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The majority of Taylor County children aren't ready for kindergarten.
School officials say they believe there will be an increase in those who are ready for school, however, now that the first results of a new kindergarten readiness screener have been released.
The Governor's Office of Early Childhood released early childhood data profiles for each of Kentucky's counties last week.
According to a news release, the data profiles include results from a kindergarten screener used in every school district last fall.
Taylor County's results show that 51.4 percent of kindergarteners who took the screener last fall were deemed "not ready" for their classes. The remaining 48.6 percent were labeled "ready" to begin kindergarten.
At the state level, 51 percent were deemed "not ready," with 49 percent being "ready" for class.
The report states that there are 281 kindergarten students in Taylor County.
Kindergarten readiness screener scores measure school readiness in five areas, which include cognitive/general knowledge, language and communication, physical wellbeing, social-emotional and self-help.
Taylor County's students scored higher than the state averages in all categories, with the exception of cognitive/general knowledge.
The report also includes demographic information for Taylor County. That data is printed in a sidebar to this story. See the complete kindergarten readiness report with this story online at www.cknj.com.
Susan Kilby, assistant superintendent at Taylor County Schools, said her district had a kindergarten camp in August to administer the new kindergarten screening.
Since this year's results are the first for the screener, Kilby said, they will be used as a baseline score to compare next year's results.
"Trend data for three years will give a better overall picture," she said.
Kilby said she expects to see the scores of those deemed "ready" for kindergarten increase as the District works with Race to the Top grant money it received to focus on preschool teaching methods. And local early childhood providers will have access to a previous version of another screener to help guide their activities and learning.
Kilby said she believes the new screener is a good tool to test the five areas children need to be productive residents. Teachers have access to their students' results online, which Kilby said tells them which skills they need to work on.
"This profile helps teachers be efficient with classroom time, since he/she knows what the students know and don't know," Kilby said. "For example, there is no need to work on learning colors if all the children already know their colors."
Taylor County Elementary School Principal Donna Williams said she believes the new screening tool provides helpful information about which areas the students are ready and which ones they might be lacking.
"This helps us see a specific need with each child," she said. "While only 48.6 percent of children were deemed ready for kindergarten, this number should increase as more and more parents and day care facilities are made aware of the expectations for students entering kindergarten. These expectations have changed drastically over the last few years. Children are expected to come to kindergarten knowing more than they ever have."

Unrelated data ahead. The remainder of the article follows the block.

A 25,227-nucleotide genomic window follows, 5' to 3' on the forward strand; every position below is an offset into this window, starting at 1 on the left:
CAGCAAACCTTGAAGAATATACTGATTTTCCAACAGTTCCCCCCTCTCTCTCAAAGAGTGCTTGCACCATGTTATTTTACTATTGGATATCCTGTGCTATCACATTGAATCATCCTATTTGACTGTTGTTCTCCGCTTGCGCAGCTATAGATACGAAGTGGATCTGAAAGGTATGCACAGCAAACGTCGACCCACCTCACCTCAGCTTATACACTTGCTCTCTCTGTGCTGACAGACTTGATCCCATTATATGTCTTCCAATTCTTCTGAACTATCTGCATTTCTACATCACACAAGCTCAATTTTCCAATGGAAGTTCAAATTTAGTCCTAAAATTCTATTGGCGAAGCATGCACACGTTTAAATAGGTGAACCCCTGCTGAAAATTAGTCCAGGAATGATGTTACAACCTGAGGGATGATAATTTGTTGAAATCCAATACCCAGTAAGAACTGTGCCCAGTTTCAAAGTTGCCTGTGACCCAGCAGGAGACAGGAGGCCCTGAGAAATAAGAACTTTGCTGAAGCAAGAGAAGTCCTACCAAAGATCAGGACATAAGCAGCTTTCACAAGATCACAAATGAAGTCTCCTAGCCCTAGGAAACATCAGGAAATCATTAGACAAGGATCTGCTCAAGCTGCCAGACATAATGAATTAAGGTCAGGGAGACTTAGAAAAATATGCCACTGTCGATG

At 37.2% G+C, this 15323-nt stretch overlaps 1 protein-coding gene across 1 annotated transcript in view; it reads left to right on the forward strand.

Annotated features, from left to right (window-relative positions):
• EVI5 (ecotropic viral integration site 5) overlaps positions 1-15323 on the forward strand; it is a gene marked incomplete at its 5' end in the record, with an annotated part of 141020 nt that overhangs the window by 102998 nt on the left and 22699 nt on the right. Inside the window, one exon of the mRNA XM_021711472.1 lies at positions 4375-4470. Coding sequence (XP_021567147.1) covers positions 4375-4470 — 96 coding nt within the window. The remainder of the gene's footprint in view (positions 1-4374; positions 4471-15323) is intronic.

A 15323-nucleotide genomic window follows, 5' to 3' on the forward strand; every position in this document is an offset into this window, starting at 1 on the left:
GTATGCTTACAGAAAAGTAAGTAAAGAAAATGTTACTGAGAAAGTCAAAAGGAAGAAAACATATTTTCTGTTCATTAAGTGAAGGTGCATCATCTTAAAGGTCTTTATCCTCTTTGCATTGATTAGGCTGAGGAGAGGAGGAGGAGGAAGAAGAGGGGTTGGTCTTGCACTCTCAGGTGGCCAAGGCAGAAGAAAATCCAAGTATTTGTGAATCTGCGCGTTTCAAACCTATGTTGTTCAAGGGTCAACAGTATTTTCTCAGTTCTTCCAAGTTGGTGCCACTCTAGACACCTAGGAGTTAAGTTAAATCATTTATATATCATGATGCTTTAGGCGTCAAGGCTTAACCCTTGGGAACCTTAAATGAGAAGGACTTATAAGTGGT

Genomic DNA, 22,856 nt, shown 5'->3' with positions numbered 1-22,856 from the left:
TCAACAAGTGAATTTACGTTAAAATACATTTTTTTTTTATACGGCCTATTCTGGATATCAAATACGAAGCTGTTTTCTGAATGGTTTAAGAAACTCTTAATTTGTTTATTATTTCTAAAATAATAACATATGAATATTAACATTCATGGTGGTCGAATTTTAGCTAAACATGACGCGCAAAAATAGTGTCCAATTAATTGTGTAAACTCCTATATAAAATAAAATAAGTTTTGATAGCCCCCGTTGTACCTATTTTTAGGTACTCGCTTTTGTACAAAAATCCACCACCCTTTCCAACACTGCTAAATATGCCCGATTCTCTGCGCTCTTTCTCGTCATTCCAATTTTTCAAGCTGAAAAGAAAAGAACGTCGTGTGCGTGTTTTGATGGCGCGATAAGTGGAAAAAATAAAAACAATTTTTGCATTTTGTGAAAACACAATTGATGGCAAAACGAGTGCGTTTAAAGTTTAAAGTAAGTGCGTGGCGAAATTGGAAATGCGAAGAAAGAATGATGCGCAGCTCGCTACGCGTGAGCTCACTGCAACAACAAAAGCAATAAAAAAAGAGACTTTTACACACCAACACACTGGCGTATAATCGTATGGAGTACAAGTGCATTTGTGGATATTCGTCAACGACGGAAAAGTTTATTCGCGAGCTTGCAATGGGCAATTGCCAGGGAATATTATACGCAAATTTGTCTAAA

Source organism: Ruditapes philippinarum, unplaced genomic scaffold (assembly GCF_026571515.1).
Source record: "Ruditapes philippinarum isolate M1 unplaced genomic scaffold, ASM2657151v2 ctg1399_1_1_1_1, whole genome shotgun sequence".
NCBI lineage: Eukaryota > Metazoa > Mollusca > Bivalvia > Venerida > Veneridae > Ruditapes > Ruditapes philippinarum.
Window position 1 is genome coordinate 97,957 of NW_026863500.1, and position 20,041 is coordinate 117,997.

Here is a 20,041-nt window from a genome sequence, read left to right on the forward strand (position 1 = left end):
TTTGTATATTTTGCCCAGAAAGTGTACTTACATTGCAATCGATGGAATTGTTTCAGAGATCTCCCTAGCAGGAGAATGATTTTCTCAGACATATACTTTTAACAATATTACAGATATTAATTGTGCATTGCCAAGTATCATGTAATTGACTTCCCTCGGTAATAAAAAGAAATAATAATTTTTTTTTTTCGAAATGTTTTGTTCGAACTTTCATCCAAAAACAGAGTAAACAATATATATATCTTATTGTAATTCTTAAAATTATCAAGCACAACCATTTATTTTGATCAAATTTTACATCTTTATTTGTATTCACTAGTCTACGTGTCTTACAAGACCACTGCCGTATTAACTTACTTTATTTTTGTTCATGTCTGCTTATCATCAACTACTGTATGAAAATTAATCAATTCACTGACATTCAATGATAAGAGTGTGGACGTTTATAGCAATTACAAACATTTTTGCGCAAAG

Campbellsville Elementary School Principal Ricky Hunt said the screener also helps schools see how they measure up to other schools in the state.
"We like the screener in that it gave us a starting point or achievement level for each student," he said. "The screener took an average of 20 minutes per student. It allowed the teachers to sit one on one with each of their students. As we all know, building relationships is a big part of student success."
Hunt said his school's officials were a bit surprised to see that more students weren't ready for kindergarten than were.
"Then, seeing that the state showed the same numbers gave us a little relief, but those numbers are still not acceptable. We are currently planning some activities for later on in this school and summer to make the community aware of what kindergarten readiness means. For a student to be kindergarten ready, it goes beyond just knowing the alphabet, how to count and the colors."
Hunt said his teachers place a large emphasis on their students being able to communicate, so they are taught language and communication skills.
"We do this so they can communicate with family and express their needs. And as for the other domains, we want our children to be healthy, develop those self-help skills and have a strong physical base," he said.
While no assessment is perfect, Hunt said his school's staff members believe the new kindergarten screener is a good one to measure kindergarten readiness.
" ... But to us it is much more than that," he said. "It is a way for teachers to start building relationships with the new students coming to the school, some for the first time in a structured setting. Also, teachers learn the individual levels of each student in their classroom. There is no better way to start a school year than knowing that information."
By the Numbers
• Children living below 100 percent poverty - 42.8 percent
• Children living below 150 percent poverty - 55.7 percent
• Children living below 200 percent poverty - 64.5 percent
• Births to mothers who aren't high school graduates - 16 percent
• Babies born weighing less than 5.5 pounds - 11 percent
• Preterm babies born before 37 weeks of pregnancy - 9 percent
• Children receiving Medicaid insurance - 2,530
• Children receiving KCHIP health insurance - 517
• Families served by the First Steps program - 23
• Families served by the HANDS program - 38